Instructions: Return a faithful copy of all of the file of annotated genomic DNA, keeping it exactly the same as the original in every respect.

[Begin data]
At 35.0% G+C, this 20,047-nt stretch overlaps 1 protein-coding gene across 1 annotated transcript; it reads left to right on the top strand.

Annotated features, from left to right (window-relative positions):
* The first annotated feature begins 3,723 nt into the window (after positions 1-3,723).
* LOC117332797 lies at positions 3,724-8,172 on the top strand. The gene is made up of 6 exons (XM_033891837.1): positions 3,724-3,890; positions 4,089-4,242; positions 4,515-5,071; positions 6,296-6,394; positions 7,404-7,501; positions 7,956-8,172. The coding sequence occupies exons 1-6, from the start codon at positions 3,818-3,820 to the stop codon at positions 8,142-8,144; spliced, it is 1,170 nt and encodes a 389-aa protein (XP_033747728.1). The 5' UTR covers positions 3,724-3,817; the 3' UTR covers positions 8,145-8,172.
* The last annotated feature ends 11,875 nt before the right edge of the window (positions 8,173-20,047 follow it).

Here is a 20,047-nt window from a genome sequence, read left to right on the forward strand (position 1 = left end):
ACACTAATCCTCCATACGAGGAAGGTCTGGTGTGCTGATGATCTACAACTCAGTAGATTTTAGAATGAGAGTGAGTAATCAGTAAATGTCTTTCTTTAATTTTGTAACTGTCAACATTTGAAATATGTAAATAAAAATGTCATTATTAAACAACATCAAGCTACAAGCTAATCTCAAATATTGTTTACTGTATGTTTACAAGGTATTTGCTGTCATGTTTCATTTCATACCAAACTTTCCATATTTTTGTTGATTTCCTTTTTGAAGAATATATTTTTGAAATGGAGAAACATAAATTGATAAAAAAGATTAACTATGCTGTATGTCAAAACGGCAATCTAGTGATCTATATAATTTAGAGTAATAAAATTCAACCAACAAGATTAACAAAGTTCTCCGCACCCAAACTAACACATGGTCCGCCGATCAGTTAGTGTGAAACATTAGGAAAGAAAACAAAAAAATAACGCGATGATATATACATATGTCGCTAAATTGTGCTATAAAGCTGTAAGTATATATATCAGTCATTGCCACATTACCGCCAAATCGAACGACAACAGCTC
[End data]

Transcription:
At 35.0% G+C, this 20,047-nt stretch overlaps 1 protein-coding gene across 1 annotated transcript; it reads left to right on the top strand.

Annotated features, from left to right (window-relative positions):
* The first annotated feature begins 3,723 nt into the window (after positions 1-3,723).
* LOC117332797 lies at positions 3,724-8,172 on the top strand. The gene is made up of 6 exons (XM_033891837.1): positions 3,724-3,890; positions 4,089-4,242; positions 4,515-5,071; positions 6,296-6,394; positions 7,404-7,501; positions 7,956-8,172. The coding sequence occupies exons 1-6, from the start codon at positions 3,818-3,820 to the stop codon at positions 8,142-8,144; spliced, it is 1,170 nt and encodes a 389-aa protein (XP_033747728.1). The 5' UTR covers positions 3,724-3,817; the 3' UTR covers positions 8,145-8,172.
* The last annotated feature ends 11,875 nt before the right edge of the window (positions 8,173-20,047 follow it).

Here is a 20,047-nt window from a genome sequence, read left to right on the forward strand (position 1 = left end):
ACACTAATCCTCCATACGAGGAAGGTCTGGTGTGCTGATGATCTACAACTCAGTAGATTTTAGAATGAGAGTGAGTAATCAGTAAATGTCTTTCTTTAATTTTGTAACTGTCAACATTTGAAATATGTAAATAAAAATGTCATTATTAAACAACATCAAGCTACAAGCTAATCTCAAATATTGTTTACTGTATGTTTACAAGGTATTTGCTGTCATGTTTCATTTCATACCAAACTTTCCATATTTTTGTTGATTTCCTTTTTGAAGAATATATTTTTGAAATGGAGAAACATAAATTGATAAAAAAGATTAACTATGCTGTATGTCAAAACGGCAATCTAGTGATCTATATAATTTAGAGTAATAAAATTCAACCAACAAGATTAACAAAGTTCTCCGCACCCAAACTAACACATGGTCCGCCGATCAGTTAGTGTGAAACATTAGGAAAGAAAACAAAAAAATAACGCGATGATATATACATATGTCGCTAAATTGTGCTATAAAGCTGTAAGTATATATATCAGTCATTGCCACATTACCGCCAAATCGAACGACAACAGCTC